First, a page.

4

gr 07.18.06 at 5:08 pm

In my high school, girls probably outperformed boys on average. But it was pretty obvious that the reason was that the girls were much more willing to do what they were told to do, to be polite, not to question teachers, and to at least feign interest in even the most insultingly stupid instruction. Boys, for some stupid reason, at least had to pretend not to care about school in order not to risk their reputation amongst peers. But I doubt that there were any underlying differences in natural intelligence.

I’d be interested to hear, though, why the higher life expectancy of women is supposed to be an indication that women are, other things being equal, naturally more intelligent. The fact that women have a higher life expectancy doesn’t make them run faster, so why should it make them think better?

5

nik 07.18.06 at 5:21 pm

This thread’s going to run and run. You shouldn’t approve of Sara Mead’s analysis, it is nonsense:

(1) Just because the gap emerged during a period of improving achievement for boys and girls doesn’t mean it doesn’t matter. If there was an improving economy, and whites got most the spoils, we’d be complaining. I just can’t see why the same thing is suddenly not a problem when educational success is being dished out and one gender is getting most of the spoils, you can have issues with the justness of a scenario even though both groups lots are improving.

(2) It’s also interesting that both Mead’s objections to worrying about the gender gap applied when girls were behind and feminists were campaigning to improve educational outcomes for women: (a) achievement was improving for both boys and girls and (b) racial and class differences outweighed gender differences. But no-one thought this meant gender gaps were just a distraction then. Do we really think that it’s unfortunate that these brilliant counter-arguments weren’t known at time and that we wasted so much effort on girls’ education? Or is this line of thinking not really as convincing as people are giving it credit for?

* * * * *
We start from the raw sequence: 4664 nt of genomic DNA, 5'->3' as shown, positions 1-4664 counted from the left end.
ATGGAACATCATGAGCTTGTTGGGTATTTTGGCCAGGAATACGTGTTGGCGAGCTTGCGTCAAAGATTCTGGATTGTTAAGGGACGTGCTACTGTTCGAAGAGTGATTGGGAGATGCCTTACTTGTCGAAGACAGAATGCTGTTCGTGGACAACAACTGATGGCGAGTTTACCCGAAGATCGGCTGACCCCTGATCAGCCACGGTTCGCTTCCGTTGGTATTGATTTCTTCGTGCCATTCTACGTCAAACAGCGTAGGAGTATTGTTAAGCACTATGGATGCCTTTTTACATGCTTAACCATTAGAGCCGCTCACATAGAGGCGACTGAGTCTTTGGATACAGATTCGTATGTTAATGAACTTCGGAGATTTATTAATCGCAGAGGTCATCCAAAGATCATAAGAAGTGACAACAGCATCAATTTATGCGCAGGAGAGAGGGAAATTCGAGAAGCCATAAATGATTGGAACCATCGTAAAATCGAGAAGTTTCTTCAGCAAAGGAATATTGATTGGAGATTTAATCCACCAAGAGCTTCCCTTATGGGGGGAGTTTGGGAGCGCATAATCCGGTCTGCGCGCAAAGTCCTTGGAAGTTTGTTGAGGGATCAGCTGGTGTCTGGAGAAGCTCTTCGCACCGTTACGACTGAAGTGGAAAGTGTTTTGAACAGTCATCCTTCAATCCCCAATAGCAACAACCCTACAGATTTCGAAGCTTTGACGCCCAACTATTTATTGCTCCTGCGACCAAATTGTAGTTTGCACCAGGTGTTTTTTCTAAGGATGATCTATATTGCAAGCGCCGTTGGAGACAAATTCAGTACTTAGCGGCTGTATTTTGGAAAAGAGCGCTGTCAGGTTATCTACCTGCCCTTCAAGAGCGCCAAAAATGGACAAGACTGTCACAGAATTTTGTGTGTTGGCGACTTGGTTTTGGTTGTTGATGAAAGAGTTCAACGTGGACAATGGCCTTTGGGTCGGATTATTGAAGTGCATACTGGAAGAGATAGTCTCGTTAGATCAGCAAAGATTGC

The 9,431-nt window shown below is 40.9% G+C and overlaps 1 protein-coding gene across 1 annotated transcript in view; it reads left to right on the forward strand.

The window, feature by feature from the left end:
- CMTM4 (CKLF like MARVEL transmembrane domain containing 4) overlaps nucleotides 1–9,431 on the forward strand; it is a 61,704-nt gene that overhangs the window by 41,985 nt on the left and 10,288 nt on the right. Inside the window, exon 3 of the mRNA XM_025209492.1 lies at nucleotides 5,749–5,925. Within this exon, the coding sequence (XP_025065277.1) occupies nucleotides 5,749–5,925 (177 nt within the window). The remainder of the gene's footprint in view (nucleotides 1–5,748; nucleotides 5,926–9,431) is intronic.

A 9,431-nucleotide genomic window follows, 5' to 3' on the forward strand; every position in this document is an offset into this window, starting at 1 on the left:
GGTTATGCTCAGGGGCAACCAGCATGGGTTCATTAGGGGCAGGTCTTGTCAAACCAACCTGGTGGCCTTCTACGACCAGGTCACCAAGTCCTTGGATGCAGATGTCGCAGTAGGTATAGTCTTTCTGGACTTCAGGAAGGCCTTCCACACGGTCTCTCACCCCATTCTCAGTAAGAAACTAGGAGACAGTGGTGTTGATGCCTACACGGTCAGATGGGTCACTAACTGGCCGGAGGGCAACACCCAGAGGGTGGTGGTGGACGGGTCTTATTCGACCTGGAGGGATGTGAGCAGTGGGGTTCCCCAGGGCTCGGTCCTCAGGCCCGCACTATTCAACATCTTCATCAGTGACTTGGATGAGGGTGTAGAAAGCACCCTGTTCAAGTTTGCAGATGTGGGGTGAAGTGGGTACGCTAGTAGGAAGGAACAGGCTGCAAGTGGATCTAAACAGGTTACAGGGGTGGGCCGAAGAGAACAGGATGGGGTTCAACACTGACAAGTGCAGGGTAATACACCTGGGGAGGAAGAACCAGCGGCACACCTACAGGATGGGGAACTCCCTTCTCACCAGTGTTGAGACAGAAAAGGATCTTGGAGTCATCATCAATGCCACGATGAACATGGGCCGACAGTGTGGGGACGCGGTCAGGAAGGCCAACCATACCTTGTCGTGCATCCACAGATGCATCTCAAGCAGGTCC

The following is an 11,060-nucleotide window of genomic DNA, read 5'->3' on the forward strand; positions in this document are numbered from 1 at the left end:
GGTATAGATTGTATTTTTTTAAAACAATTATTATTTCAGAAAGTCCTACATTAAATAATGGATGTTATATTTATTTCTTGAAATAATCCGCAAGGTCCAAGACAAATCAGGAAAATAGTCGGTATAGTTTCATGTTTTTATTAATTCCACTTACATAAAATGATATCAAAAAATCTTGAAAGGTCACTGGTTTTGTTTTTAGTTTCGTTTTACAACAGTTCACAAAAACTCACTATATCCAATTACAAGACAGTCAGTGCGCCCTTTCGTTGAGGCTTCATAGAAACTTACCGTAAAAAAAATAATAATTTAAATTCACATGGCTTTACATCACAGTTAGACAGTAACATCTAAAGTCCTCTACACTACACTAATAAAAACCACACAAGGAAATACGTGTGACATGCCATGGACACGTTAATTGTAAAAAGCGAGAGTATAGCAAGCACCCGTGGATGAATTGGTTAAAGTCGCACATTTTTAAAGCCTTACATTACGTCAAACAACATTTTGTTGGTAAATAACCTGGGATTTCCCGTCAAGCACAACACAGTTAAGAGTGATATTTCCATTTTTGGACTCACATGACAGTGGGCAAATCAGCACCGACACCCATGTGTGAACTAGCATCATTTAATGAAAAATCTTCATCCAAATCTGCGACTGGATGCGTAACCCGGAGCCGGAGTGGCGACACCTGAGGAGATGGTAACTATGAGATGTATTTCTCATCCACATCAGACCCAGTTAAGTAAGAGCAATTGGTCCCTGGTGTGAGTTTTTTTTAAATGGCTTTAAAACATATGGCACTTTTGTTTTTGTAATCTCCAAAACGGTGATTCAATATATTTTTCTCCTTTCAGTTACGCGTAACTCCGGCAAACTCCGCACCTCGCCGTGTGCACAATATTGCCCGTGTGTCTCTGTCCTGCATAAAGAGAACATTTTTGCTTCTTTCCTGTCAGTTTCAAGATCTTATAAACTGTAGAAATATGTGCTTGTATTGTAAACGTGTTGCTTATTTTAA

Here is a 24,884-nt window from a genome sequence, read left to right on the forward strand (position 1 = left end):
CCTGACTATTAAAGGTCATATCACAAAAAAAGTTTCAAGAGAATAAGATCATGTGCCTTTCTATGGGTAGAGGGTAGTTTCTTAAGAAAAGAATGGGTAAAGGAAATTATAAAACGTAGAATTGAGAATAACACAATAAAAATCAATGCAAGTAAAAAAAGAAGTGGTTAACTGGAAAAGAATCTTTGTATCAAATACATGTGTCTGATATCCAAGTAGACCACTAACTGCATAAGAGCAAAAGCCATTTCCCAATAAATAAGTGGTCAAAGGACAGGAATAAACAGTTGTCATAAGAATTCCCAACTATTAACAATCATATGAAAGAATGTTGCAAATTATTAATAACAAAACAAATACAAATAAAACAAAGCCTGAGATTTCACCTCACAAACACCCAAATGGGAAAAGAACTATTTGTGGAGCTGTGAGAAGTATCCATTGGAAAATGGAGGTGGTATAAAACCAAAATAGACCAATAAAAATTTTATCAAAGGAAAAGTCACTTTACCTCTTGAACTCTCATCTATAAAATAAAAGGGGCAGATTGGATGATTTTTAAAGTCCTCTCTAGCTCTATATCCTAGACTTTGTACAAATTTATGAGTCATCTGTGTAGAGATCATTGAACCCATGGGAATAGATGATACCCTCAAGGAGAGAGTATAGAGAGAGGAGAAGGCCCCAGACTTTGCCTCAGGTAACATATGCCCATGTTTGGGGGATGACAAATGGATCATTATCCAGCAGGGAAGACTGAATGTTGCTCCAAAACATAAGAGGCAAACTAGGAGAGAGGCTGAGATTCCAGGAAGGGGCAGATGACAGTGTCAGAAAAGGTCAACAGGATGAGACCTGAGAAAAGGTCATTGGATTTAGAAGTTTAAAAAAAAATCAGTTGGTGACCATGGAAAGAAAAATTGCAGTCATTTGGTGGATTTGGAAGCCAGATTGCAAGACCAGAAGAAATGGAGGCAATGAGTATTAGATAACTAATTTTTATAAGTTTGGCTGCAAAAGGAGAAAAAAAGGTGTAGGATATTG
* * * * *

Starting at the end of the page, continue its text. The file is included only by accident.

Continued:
6

Chris Bertram 07.18.06 at 5:25 pm

In the UK there has been a shift towards modes of assessment that favour the long-term organized over the person that shines in the 3-hour exam. I’d have come nowhere if I’d hað

7

me2i81 07.18.06 at 5:36 pm

These people claim that boys are incapable of turning in homework on time, and when adjusted for that boys and girls do about the same.

8

harry b 07.18.06 at 6:08 pm

nik — I don’t disagree with either of your points. But to 1) what Mead shows is that while there’s a gap in reading, there’s not much of a gap all-told, and if there is its not clear whether it favours boys or girls (because of indexing problems). And to 2), in that context, worrying about “boys versus girls” is a diversion. When the gap favoured boys a lot (and whites etc) insofar as we thought it was a result of what schools were doing we had as much reason to deal with it as there was a gap: but sure, if those efforts worked against black or hispanic achievement that counted against them. Of course, it didn’t, because half of all hispanics and blacks were girls (still are); whereas half of all boys are not hispanic or black.

gr – I didn’t say more intelligent, just superior, and I didn’t say it meant they were, just that the thought that they are doesn’t stretch the imagination.